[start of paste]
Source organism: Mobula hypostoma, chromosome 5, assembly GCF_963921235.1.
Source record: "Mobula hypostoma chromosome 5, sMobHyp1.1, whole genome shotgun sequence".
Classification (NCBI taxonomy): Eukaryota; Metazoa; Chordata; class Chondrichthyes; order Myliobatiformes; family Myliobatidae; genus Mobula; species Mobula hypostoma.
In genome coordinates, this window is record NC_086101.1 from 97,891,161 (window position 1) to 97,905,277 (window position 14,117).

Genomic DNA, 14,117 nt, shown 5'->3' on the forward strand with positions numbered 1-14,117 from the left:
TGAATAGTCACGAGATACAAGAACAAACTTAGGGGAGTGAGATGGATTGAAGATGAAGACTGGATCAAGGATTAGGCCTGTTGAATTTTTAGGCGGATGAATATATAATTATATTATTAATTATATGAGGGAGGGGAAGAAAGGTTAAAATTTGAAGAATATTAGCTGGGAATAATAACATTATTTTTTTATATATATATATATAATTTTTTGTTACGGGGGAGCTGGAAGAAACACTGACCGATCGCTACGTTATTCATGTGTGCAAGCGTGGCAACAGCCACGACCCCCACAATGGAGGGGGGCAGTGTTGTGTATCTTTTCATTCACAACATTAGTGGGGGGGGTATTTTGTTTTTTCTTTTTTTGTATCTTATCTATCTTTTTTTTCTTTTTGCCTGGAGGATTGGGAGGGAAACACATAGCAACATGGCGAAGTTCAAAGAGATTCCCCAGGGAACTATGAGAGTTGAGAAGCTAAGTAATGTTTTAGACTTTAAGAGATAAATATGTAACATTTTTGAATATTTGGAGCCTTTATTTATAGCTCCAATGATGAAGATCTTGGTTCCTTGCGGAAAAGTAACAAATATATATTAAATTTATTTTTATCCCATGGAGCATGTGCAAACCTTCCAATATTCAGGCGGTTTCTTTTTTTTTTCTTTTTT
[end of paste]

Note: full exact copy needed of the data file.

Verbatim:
Source organism: Mobula hypostoma, chromosome 5, assembly GCF_963921235.1.
Source record: "Mobula hypostoma chromosome 5, sMobHyp1.1, whole genome shotgun sequence".
Classification (NCBI taxonomy): Eukaryota; Metazoa; Chordata; class Chondrichthyes; order Myliobatiformes; family Myliobatidae; genus Mobula; species Mobula hypostoma.
In genome coordinates, this window is record NC_086101.1 from 97,891,161 (window position 1) to 97,905,277 (window position 14,117).

Genomic DNA, 14,117 nt, shown 5'->3' on the forward strand with positions numbered 1-14,117 from the left:
TGAATAGTCACGAGATACAAGAACAAACTTAGGGGAGTGAGATGGATTGAAGATGAAGACTGGATCAAGGATTAGGCCTGTTGAATTTTTAGGCGGATGAATATATAATTATATTATTAATTATATGAGGGAGGGGAAGAAAGGTTAAAATTTGAAGAATATTAGCTGGGAATAATAACATTATTTTTTTATATATATATATATAATTTTTTGTTACGGGGGAGCTGGAAGAAACACTGACCGATCGCTACGTTATTCATGTGTGCAAGCGTGGCAACAGCCACGACCCCCACAATGGAGGGGGGCAGTGTTGTGTATCTTTTCATTCACAACATTAGTGGGGGGGGTATTTTGTTTTTTCTTTTTTTGTATCTTATCTATCTTTTTTTTCTTTTTGCCTGGAGGATTGGGAGGGAAACACATAGCAACATGGCGAAGTTCAAAGAGATTCCCCAGGGAACTATGAGAGTTGAGAAGCTAAGTAATGTTTTAGACTTTAAGAGATAAATATGTAACATTTTTGAATATTTGGAGCCTTTATTTATAGCTCCAATGATGAAGATCTTGGTTCCTTGCGGAAAAGTAACAAATATATATTAAATTTATTTTTATCCCATGGAGCATGTGCAAACCTTCCAATATTCAGGCGGTTTCTTTTTTTTTTCTTTTTT